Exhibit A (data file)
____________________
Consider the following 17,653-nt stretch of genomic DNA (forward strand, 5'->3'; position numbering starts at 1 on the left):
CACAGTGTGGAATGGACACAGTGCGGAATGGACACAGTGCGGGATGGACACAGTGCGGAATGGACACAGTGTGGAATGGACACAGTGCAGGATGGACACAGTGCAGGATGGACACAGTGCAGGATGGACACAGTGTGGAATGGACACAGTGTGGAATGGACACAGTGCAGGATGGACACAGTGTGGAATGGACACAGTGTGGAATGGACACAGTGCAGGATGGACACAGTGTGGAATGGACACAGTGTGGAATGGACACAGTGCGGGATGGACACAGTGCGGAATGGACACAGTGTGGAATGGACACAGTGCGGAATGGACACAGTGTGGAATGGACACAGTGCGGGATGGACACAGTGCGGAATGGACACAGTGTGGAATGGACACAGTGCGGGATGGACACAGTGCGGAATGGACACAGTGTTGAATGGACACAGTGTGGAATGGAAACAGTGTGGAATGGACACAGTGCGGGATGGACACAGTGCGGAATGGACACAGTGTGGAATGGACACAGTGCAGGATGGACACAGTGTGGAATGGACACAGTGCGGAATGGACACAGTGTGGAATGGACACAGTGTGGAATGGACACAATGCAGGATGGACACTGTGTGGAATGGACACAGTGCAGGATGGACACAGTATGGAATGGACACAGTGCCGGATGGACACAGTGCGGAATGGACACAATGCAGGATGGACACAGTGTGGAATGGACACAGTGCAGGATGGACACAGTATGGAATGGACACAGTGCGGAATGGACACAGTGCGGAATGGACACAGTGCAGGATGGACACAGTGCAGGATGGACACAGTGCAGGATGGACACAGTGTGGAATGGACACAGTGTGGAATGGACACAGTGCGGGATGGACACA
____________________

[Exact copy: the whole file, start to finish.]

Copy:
Consider the following 17,653-nt stretch of genomic DNA (forward strand, 5'->3'; position numbering starts at 1 on the left):
CACAGTGTGGAATGGACACAGTGCGGAATGGACACAGTGCGGGATGGACACAGTGCGGAATGGACACAGTGTGGAATGGACACAGTGCAGGATGGACACAGTGCAGGATGGACACAGTGCAGGATGGACACAGTGTGGAATGGACACAGTGTGGAATGGACACAGTGCAGGATGGACACAGTGTGGAATGGACACAGTGTGGAATGGACACAGTGCAGGATGGACACAGTGTGGAATGGACACAGTGTGGAATGGACACAGTGCGGGATGGACACAGTGCGGAATGGACACAGTGTGGAATGGACACAGTGCGGAATGGACACAGTGTGGAATGGACACAGTGCGGGATGGACACAGTGCGGAATGGACACAGTGTGGAATGGACACAGTGCGGGATGGACACAGTGCGGAATGGACACAGTGTTGAATGGACACAGTGTGGAATGGAAACAGTGTGGAATGGACACAGTGCGGGATGGACACAGTGCGGAATGGACACAGTGTGGAATGGACACAGTGCAGGATGGACACAGTGTGGAATGGACACAGTGCGGAATGGACACAGTGTGGAATGGACACAGTGTGGAATGGACACAATGCAGGATGGACACTGTGTGGAATGGACACAGTGCAGGATGGACACAGTATGGAATGGACACAGTGCCGGATGGACACAGTGCGGAATGGACACAATGCAGGATGGACACAGTGTGGAATGGACACAGTGCAGGATGGACACAGTATGGAATGGACACAGTGCGGAATGGACACAGTGCGGAATGGACACAGTGCAGGATGGACACAGTGCAGGATGGACACAGTGCAGGATGGACACAGTGTGGAATGGACACAGTGTGGAATGGACACAGTGCGGGATGGACACA